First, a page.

On December 14, 2015 the presiding judge of the Strafford Superior Court, Justice Brian T. Tucker, denied the injunction brought by the NH Department of Education and Attorney General against the Croydon School Board. The NH DOE and AG claimed that the four Croydon students would be irreparably harmed if allowed to remain at the Newport Montessori School as part of the town’s school choice program. In the court’s ruling, the judge said that the NH DOE previously allowed students to remain in their private schools and had advance knowledge that the board intended to continue their program in the 2015-2016 school year, but did not take immediate action at those times. The judge cites another case that said “[A]ny delay in moving for a preliminary injunction “generally destroys the presumption of irreparable harm.” See the photos below for a full copy of the ruling.
In today's Concord Monitor Representatives Greg Hill, JR Hoell and Michael Balboni weigh in on the ongoing saga of the lawsuit brought by the NH Department of Education against the Town of Croydon over school choice. The state is suing the town, and is seeking injunctive relief to remove the children from their new schools during the school year. A ruling on the injunction is expected this week.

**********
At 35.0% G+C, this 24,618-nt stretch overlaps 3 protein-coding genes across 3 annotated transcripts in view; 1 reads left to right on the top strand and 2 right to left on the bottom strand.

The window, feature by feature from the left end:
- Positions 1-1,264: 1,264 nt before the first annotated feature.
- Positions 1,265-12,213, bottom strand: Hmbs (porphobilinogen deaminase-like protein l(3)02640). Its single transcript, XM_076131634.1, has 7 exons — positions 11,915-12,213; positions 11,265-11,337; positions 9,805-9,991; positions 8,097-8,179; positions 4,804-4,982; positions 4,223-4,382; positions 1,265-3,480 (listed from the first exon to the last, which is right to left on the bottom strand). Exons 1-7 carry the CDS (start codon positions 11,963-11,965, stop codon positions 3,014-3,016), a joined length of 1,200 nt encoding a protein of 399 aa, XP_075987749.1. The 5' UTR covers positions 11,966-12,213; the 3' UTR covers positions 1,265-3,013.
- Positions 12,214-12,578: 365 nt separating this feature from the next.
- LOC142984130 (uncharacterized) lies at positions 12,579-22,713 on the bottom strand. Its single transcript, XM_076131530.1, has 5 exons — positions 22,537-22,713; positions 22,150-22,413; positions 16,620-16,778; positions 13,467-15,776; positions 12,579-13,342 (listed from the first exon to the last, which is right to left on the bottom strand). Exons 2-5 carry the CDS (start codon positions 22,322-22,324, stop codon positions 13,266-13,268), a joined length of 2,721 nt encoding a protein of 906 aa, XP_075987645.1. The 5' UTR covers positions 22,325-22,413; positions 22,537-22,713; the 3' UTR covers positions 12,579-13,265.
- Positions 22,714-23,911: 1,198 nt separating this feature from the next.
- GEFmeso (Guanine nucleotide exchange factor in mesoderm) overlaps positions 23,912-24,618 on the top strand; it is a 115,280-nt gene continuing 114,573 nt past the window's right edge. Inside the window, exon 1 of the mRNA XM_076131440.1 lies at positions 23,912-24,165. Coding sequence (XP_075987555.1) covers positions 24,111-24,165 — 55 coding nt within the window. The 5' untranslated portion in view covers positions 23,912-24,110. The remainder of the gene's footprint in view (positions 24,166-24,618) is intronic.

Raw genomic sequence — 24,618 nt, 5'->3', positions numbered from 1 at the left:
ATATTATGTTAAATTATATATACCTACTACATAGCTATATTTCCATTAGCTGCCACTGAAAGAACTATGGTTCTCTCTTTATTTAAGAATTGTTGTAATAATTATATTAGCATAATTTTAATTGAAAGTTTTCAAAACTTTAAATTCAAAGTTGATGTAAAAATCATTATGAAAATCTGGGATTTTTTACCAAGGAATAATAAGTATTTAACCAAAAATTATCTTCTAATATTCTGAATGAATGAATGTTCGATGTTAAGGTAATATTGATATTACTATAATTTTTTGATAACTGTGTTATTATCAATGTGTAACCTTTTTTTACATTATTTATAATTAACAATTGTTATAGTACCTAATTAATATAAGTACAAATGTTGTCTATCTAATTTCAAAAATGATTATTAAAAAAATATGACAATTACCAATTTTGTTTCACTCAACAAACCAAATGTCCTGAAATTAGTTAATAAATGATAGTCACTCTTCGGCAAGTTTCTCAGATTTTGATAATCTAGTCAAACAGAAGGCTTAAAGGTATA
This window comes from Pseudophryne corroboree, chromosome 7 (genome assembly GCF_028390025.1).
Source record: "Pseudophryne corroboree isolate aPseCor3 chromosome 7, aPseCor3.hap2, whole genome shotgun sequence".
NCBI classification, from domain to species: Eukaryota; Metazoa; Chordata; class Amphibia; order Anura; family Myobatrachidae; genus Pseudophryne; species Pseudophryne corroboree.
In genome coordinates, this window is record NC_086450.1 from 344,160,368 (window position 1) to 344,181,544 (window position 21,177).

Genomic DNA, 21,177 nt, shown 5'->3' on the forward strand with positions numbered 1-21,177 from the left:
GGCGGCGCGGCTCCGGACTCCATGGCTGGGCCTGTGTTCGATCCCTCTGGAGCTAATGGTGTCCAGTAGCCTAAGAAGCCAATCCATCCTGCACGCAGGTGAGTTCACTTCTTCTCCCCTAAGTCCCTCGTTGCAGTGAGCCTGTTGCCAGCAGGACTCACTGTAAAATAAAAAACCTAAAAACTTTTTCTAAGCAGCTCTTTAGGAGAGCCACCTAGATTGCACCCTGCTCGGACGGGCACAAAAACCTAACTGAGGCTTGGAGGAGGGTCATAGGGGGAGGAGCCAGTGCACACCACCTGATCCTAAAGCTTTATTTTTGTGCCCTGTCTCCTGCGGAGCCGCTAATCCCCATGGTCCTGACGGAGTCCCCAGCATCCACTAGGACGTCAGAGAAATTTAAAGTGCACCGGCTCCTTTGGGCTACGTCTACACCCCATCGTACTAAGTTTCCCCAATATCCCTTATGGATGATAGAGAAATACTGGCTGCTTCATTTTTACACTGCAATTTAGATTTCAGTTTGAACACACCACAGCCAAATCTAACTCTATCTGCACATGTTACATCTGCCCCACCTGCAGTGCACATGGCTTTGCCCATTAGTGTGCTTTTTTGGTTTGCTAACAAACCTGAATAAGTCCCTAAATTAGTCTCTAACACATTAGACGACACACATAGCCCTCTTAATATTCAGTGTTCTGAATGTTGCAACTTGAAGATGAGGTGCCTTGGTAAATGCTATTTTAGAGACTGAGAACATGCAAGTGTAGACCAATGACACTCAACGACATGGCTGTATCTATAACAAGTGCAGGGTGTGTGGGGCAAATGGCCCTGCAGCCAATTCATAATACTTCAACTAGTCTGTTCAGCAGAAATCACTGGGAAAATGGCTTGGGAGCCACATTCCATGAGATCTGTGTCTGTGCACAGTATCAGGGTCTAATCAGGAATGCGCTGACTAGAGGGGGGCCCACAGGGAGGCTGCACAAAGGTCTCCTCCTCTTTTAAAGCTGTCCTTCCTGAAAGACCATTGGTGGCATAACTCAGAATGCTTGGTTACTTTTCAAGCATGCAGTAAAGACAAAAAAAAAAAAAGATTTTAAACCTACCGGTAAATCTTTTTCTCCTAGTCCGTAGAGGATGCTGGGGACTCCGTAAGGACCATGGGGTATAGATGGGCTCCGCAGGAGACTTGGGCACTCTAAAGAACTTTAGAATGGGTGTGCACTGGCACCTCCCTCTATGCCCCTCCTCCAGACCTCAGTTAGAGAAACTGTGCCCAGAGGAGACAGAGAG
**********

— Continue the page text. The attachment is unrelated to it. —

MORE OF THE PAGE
Then why, Gov. Hassan, Attorney General Foster and Commissioner of Education Barry, are you interfering with the Croydon School District’s lawful practice to provide its children with educational opportunities that best meet each child’s needs? Why are you taking the Croydon School District to court and suing the good people of Croydon, who just want to exercise their legal right to provide the best educational opportunities for their children? Croydon is not a large school district with a large tax base and financial resources to mount a prolonged defense against state resources.
Pete Eyre, co-founder of Cop Block, blogs at Free Keene about why he and his life partner Amanda Billyrock are returning to the 'Shire after an extended travel adventure in search of more freedom.
Amanda and I could continue to globe-trot to see how yet another place stacks up. We could go to Cambodia or somewhere where the likelihood and severity of threats from self-proclaimed rulers may be less, but such purposeful isolation means missing much of the spontaneity, excitement, and potential that would be present were we part of a larger homegroup. Sure, we’d be existing, but would we be living? So after a stop in Mexico City this weekend for the Latin American Bitcoin Conference, we’ll return to the ‘shire. We both recognize it as the best place for us to be right now.
MANCHESTER, NH: Edward Snowden, the former CIA intelligence officer and NSA contractor who leaked information about illegal government surveillance in 2013, is coming to New Hampshire–live from Russia–during the Free State Project’s 9th Annual Liberty Forum.